Mary Ann Negi
Background of Zambia and its potential for tourism
12 Mei 2021 - 13u-14u
The territory of what was earlier known as Northern Rhodesia from 1911 was renamed Zambia after independence, and the new name was taken from the Zambezi River. Zambia is landlocked, by the Democratic Republic of Congo, Tanzania, Zimbabwe, Mozambique, Malawi, Namibia, Angola and Botswana. The capital city is Lusaka. Officially, there are 73 ethno linguistic groups and the major ones are the Bemba, Nyanja, Kaonde, Lozi, Luvale, Tonga, and Lunda. The diversity of ethnic groups entails existence of several traditions and cultural practices which have their implications on the lives of the people. More than 50% of the people are Christian; indigenous traditional religions comprise the second most widespread belief system.
In the late 19th century the driving force behind British colonial expansion in Africa was Cecil Rhodes. He arrived in Kimberley at the age of eighteen in 1871, the very year in which rich diamond-bearing lodes are discovered there. He made his first successful career as an entrepreneur. In the late 1880s he applied these same techniques to get the gold fields discovered in the Transvaal. By the end of the decade his two companies, De Beers Consolidated Mines and Gold Fields of South Africa, dominated the already immensely valuable South African export of diamonds and gold. Rhodes wanted this wealth to fulfill his dream of establishing British colonies north of the Transvaal, as the first step towards his ultimate grand vision – a continuous strip of British empire from the Cape to the mouth of the Nile.
Zambia attained independence from Britain in 1964 and had one of the poorly developed education systems of Britain's colonies, but with just 109 Zambian university graduates and less than 0.5% of the population estimated to have completed primary education. Kenneth Kaunda became the country's first president and proclaimed one-party rule. Opposition parties were legalized in 1990. In a subsequent election in 1991, Fredrick Chiluba, the leader of the Movement for Multiparty Democracy (MMD), defeated Kaunda. Zambia's economy was heavily dependent on the mining of copper, cobalt, and zinc. Copper and other metal exports accounted for about 75% of the country's export earnings. A collapse in copper prices, oil price shocks, and static economic policies in the early 1970s devastated the Zambian economy with per capita income falling almost 5% annually between 1974 and 1990 according to the World Bank Report of 1995.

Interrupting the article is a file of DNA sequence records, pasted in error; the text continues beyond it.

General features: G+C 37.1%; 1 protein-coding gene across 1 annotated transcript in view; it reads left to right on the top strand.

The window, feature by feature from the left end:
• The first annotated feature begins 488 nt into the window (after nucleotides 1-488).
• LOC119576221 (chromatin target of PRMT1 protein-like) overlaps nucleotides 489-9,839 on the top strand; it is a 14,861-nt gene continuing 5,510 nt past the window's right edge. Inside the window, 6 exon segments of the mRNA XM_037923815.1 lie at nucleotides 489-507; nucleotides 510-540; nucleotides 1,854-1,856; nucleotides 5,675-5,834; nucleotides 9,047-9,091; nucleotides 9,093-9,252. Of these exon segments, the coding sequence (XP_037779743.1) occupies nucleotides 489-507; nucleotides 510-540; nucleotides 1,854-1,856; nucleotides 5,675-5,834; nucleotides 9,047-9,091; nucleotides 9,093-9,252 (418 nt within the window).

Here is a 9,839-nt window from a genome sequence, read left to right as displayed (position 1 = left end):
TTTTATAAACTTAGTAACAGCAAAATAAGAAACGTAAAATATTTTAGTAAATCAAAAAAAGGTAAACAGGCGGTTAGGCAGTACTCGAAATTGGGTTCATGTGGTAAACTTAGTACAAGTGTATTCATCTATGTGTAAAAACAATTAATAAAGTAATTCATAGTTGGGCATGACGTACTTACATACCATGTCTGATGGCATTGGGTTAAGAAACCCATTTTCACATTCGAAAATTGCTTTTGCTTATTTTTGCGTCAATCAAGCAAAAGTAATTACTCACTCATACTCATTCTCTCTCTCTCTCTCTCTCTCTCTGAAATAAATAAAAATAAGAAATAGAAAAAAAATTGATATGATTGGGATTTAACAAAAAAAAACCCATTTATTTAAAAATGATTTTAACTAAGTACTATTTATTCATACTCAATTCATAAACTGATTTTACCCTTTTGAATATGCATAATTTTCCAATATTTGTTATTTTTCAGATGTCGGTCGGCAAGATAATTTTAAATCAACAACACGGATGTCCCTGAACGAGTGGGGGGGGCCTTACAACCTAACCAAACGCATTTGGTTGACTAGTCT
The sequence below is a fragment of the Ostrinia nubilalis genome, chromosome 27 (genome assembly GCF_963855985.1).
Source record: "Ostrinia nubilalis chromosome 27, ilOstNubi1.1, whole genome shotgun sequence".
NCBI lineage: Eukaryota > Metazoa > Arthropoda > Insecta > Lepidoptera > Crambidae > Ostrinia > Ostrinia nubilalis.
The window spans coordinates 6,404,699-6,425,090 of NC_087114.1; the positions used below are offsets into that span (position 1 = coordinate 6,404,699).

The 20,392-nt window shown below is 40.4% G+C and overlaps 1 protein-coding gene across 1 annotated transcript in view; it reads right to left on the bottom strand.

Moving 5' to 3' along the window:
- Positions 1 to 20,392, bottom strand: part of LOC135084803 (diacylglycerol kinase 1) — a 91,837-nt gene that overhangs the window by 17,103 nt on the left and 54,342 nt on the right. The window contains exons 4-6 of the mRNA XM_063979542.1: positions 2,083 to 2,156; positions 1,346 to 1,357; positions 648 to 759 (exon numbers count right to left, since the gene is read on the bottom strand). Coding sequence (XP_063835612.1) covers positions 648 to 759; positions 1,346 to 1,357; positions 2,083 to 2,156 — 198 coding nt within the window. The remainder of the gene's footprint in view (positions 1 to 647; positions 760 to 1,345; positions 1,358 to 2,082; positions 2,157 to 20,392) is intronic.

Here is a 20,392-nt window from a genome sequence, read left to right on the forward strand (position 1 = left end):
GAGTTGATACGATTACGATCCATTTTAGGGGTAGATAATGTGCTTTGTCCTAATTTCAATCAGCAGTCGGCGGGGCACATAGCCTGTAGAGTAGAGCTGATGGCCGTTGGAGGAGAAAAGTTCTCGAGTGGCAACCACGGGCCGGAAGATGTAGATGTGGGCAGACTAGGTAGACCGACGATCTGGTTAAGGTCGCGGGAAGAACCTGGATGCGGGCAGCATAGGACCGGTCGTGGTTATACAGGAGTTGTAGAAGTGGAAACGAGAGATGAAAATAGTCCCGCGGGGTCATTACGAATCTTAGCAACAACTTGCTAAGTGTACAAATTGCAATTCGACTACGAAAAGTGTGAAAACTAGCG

Tourism has great potential in all of the African continent, put pertinent to Zambia it is a part of the Great Rift Valley, which cleaves the earth from the Lower Zambezi River in Southern Zambia to the headwaters of the Nile in Egypt, is now known to be one of the cradles of the human race. Zambia’s present population lives on lands that have been inhabited by its ancestors for many millennia. Archaeologists have established that in the northern African Rift Valley, the civilizing process got underway at least 3 million years ago, and crude stone implements, similar to some of that age found in Kenya, have also been found beside the Zambezi River. The skull of Broken Hill Man, dated to 70,000 years ago, gives an indication of the early human, and now the skull is currently in the Natural History Museum in London.. Many parts of Zambia has areas of interest and beauty for the discerning visitor – the most significant being at the Kalambo Falls in the North and at Victoria Falls in the south where there is evidence that primitive humans began using fire some 60,000 years ago.
Key words: Zambia, Cecil Rhodes, Broken Hill man, Victoria Falls